Anyway. This post got started after I followed a link to Jasper's exasperation about not being taken for a man, or rather, for being almost taken for a man. Because he doesn't immediately describe himself, and I know there are a lot of girls who have short hair and wear jeans, I wondered what made the women he talks about assume he's male. Facial hair? Seems not, as he yearns after the validating beard. Tall? Says that in there somewhere. Baggy pants? Dunno. Doesn't say how he's dressed. Jasper has a boyfriend, Adam, of whom Jas says, he has "a beautiful swish."

Saturday, December 27, 2003

may I be a victim too please

The Dan Brown novel The Da Vinci Code is a real phenomenon. The hold list at the Berkeley Public Library has had about 150 people on it for months. As of today there are 144 holds, (check here if you want to see the current number). Given that a book is checked out for three weeks, and the library owns 33 copies of the Code the book has already gone through the hands of a lot of people.

SFGate has an article about the supposed Jesus controversy the book has stoked. The article has some quotes typical of conservative victimology. You know, the big & powerful are victims of "the last acceptable prejudice." Boo-hoo, boo-hoo, I'm now wringing my handkerchief of its thousand captured tears. If I may quote another Catholic in the same article: "sheer delusion." Because the novel (a work of fiction, remember those?) posits some ideas about the life of Jesus quite counter to the Church-approved story these "pitiful adherents" (says one) feel all put-upon. Look, if you have the Truth on your side, what have you got to worry about? Especially if besides Truth you have 2 billion compatriots, wealth in the billions of dollars (most of it in property -- most of that untaxed), hundreds of thousands (millions?) who work full time spreading your ideology ... Boy, next we're going to weep for Coca Cola, poor put-upon corporation wilting before the thuggery of those damn villains who think carbonated sugar water is overpriced & unhealthy. Unjust! Prejudice! Cornsyrupophobes! Carbonation-haters!

When the churches stop trying to destroy my family, I'll revisit the possibility of sympathy for them. Until then? We'll leave our sympathies in their nice shrink-wrap.

Thursday, December 25, 2003


from The Hero with a Thousand Faces by Joseph Campbell:
"The world is full of ... mutually contending bands: totem-, flag-, and party-worshippers. Even the so-called Christian nations -- which are supposed to be following a 'World' Redeemer -- are better known to history for their colonial barbarity and internecine strife than for any practical display of that unconditioned love ... which was taught by their professed supreme Lord ..."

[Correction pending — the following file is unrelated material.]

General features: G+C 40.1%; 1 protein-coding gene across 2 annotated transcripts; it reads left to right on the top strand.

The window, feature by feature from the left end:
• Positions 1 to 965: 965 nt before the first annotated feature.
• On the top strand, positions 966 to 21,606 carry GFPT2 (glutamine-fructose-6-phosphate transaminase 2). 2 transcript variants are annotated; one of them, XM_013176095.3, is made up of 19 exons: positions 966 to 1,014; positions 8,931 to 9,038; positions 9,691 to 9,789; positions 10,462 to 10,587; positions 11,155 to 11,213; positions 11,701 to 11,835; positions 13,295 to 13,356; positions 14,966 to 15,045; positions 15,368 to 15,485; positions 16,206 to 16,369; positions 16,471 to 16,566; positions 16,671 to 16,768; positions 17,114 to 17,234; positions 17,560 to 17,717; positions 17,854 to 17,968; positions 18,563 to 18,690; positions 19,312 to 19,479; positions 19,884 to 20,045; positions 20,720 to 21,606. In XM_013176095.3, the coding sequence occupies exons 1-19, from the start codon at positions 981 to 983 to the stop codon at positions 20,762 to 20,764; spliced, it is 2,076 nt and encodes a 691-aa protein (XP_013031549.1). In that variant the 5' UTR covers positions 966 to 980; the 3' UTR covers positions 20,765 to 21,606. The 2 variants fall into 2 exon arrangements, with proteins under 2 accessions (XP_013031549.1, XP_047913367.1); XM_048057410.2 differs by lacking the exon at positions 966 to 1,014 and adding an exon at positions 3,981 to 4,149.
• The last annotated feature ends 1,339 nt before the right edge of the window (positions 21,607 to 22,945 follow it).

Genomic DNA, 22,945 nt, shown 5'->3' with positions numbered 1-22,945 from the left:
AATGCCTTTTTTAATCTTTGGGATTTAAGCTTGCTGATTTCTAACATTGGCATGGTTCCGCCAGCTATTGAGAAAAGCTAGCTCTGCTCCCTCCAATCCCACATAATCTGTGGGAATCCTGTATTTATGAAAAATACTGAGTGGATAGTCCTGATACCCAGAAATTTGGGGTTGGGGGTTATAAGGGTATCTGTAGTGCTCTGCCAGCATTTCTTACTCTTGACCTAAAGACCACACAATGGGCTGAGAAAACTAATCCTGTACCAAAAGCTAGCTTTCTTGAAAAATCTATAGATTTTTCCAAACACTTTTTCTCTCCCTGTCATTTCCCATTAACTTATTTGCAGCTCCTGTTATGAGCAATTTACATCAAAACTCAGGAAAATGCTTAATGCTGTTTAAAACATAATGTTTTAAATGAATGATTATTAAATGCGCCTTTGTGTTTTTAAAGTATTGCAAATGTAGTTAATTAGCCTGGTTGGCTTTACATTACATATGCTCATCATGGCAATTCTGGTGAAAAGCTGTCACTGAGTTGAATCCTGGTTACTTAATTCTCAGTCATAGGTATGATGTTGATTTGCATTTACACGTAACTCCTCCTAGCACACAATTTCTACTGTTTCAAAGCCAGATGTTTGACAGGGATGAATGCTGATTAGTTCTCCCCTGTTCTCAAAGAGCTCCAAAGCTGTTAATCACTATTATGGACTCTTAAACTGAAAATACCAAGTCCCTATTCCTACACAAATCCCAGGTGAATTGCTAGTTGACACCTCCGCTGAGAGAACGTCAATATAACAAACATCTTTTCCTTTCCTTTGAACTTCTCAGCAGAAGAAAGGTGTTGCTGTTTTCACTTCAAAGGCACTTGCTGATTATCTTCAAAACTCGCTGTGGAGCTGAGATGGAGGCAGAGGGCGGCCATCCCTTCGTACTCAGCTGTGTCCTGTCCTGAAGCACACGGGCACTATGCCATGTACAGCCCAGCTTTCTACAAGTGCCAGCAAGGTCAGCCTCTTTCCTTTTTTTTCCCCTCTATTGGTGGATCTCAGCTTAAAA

That's just so darn snarky.

"'Love your enemies, do good to them ... Give to every man that asketh of thee ... [A]s ye would that men should do to you, do ye also to them likewise ... Be ye ... merciful ...'"

Or, you know, punish them. There's lots in the Bible about punishing.

Wednesday, December 24, 2003

change mind

Give me a day off work and I go into a funk. What say. Maybe I need a clock on the head with a rolled up movie screen. Without the audience I s'pose I'd miss half the experience, eh?

Aak! Fluffy cat bringing rain in on his back, jumps into my lap. I have a towel beside the desk for just such an incident but he's in my lap before I think. He is, however, the skittish type and when I go, "Aak!" he gives me a stunned look and exits.

Here I was telling myself I wasn't going to be using the blog for the personal drizzle but Kent's off at work this chilly wet Xmas eve and I ... I ... oh hush ... Now Sundy, the short hair, is myowing at me to play, very insistent. He even comes up to the chair and hooks me with his claws, play now play now play now. Lookin' silly there, kit, with the shoelace wrapped around your middle. Kent tied a black feather to the end of the string, the string being tied to an arm-long bamboo. Sundy thrills to hunting this feather. Such jumps we haven't seen in months. But, y'know, I don't always want to play.

After work last evening (& after yoga class at the Y) I stopped in at Comic Relief to see if Rory was around. Big collection of comics, I said. Any ideas?